The dedication exhibited all the pomp and circumstance of an academic celebration. Faculty members, attired in their academic robes, paraded into the gym. Each of the banners representing the three schools at Indiana Tech was carried up front to the podium where they were joined by the banner for the law school.   

Also attending the ceremony were representatives from law schools around the country including Harvard, Washington & Lee, University of Georgia, Wake Forest and Case Western Reserve University.
 
Representing Indiana law schools were Frank Motley, assistant dean of admissions at Indiana University Maurer School of Law, and John Robinson, associate professor of law at Notre Dame Law School.

Easterbrook opened his remarks by acknowledging the two questions many had: Why open a new law school when there are so many already, and why was he lending his support to Indiana Tech?

The answer to both questions, he said, was that Indiana Tech presented competition, and competition that comes from trying new things and seeing what works is a core value of the University of Chicago, where he teaches part time.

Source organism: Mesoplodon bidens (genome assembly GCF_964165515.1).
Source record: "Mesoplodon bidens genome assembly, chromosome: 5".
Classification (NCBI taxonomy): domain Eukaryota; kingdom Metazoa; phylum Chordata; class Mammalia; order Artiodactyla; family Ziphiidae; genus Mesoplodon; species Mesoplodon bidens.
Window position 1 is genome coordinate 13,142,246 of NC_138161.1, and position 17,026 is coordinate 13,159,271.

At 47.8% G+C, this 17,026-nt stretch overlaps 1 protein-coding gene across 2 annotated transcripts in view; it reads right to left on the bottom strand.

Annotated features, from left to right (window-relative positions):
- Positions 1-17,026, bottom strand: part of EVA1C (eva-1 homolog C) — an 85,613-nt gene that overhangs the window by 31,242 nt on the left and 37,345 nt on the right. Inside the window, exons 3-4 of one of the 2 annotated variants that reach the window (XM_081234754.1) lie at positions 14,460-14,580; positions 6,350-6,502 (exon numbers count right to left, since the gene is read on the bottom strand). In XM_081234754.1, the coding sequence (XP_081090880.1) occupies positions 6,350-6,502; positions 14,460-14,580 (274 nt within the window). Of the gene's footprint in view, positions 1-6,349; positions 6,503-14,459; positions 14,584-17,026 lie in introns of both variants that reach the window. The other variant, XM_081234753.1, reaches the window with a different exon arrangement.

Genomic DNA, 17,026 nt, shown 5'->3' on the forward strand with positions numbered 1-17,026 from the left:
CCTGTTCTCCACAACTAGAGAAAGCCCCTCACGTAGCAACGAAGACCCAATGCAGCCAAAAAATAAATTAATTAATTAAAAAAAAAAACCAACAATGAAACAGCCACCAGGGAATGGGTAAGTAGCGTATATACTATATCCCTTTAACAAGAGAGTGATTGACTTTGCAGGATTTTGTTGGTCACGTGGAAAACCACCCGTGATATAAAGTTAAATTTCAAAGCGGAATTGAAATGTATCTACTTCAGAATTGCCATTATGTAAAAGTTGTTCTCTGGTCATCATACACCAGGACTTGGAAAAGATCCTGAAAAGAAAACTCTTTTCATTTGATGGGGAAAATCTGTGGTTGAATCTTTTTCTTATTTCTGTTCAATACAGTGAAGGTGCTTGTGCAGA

“Some new entrants fail, some succeed gloriously,” he said. “We cannot know which is which without trying. Indiana Tech is trying. Three cheers for those why try new ways.”

Easterbrook also took swipes at the American Bar Association and traditional legal education for taking a one-size-fits-all approach.

He advocated that choosing the appropriate model for teaching future lawyers should be left to clients, or an evaluation service like the magazines Consumer Reports or U.S. News & World Report rather than the ABA.

“The one-size-fits-all approach has been the bane of legal education,” Easterbrook said. “We need many sizes for the many different career paths.”

He pondered transforming some legal education to reflect the medical school model where everybody is given the same basic education then they specialize in different fields. Students might then attend law school for one year or five years depending on what area they choose to focus.

Easterbrook recalled a legal education panel discussion during the 7th Circuit Bar and Judicial Conference held in March in Indianapolis. The panel members agreed that law schools were too expensive and not providing enough hands-on experience.